Federal Prosecutors Charge Birmingham CPA in $11 Million Embezzlement
BIRMINGHAM – Federal prosecutors today charged a Birmingham man in connection with an $11 million embezzlement scheme from a Shelby County scrap metal brokerage company where he was the chief financial officer, announced Acting U.S. Attorney Robert O. Posey and FBI Special Agent in Charge Roger Stanton.
In a five-count information filed in U.S. District Court, the U.S. Attorney’s Office charged THOMAS L. HINSON JR., 69, with five counts of wire fraud for depositing checks stolen from Strickland Trading Inc., where he worked as CFO, into the account of Strickland Trading Company, LLC, a company Hinson formed for the purpose of perpetrating his scheme.
The five wire fraud counts represent five of the more than 225 checks totaling more than $11.2 million that were intended for Strickland Trading Inc., but which Hinson deposited into his Strickland Trading Company, LLC, account, between April 2007 and April 2016, according to the information. The defendant used the money he embezzled from Strickland Trading Inc. over the years to pay expenses and purchase real estate, automobiles, and other assets for himself, his family and friends.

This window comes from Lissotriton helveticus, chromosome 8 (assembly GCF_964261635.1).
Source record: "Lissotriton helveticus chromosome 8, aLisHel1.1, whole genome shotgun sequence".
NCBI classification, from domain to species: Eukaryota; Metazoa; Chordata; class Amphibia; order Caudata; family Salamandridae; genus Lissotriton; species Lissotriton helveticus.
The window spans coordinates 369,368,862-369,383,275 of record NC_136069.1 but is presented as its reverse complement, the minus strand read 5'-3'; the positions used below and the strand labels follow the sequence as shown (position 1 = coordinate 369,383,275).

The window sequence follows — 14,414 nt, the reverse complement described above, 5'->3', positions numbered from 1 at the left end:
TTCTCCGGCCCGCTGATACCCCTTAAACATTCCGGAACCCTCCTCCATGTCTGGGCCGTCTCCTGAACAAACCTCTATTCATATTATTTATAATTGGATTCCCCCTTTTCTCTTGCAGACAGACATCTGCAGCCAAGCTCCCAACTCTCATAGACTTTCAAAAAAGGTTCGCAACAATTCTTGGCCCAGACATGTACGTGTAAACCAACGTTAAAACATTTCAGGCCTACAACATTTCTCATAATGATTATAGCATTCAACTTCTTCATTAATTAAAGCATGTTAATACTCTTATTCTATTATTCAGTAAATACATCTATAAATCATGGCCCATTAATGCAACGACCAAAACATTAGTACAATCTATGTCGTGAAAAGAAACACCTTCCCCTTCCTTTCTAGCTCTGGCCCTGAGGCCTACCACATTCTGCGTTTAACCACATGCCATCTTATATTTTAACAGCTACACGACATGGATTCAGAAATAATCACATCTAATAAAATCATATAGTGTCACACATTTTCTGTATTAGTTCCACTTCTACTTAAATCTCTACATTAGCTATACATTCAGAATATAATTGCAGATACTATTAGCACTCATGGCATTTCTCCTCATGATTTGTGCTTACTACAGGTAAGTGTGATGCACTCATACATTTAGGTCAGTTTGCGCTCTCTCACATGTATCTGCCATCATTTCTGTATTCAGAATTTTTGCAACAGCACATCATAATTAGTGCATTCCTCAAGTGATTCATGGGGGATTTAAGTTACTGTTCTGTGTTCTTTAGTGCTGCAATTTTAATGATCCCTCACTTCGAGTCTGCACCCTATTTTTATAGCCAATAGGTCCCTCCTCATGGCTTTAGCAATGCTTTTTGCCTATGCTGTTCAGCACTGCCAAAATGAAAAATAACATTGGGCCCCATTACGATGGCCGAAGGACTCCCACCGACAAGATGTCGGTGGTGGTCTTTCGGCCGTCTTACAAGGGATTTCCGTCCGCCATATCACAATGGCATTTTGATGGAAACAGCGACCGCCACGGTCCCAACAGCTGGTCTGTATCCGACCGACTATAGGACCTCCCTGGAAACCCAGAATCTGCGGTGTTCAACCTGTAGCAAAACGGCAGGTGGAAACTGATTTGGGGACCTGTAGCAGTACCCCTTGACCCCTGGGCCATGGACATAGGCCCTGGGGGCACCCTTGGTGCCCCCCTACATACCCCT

In conjunction with the charges, prosecutors filed a plea agreement with Hinson in which he acknowledges the embezzlement and agrees to plead guilty to the fraud charges. He also agrees to pay restitution of $11.2 million and to forfeit his interest in properties in Huntsville, Birmingham, Virginia Beach, Va., Lutz. Fla., and Sevierville, Tenn.
According to the court documents, Hinson conducted his scheme as follows:
Hinson was a certified public accountant in private practice who worked for Strickland Trading Inc. from 1991 to April 2016. In 2000, he began working as Strickland Trading Inc.’s CFO. In April 2007, Hinson filed documents with the State of Alabama creating Strickland Trading Company, LLC, and provided the name and address of a friend in Madison County as its organizer so he could conceal his own association with the new company.
Using the similarity in the names of the two companies, Hinson took checks mailed to Strickland Trading Inc. by its customers and deposited the checks into his Strickland Trading Company, LLC, account for his personal use. He made false entries in the financial records of Strickland Trading Inc., prepared false financial statements and made other false representations to Strickland Trading Inc. corporate officers to conceal his embezzlement.
The maximum penalty for wire fraud is 20 years in prison and a $250,000 fine.
The FBI investigated the case, which Assistant U.S. Attorney George Martin is prosecuting.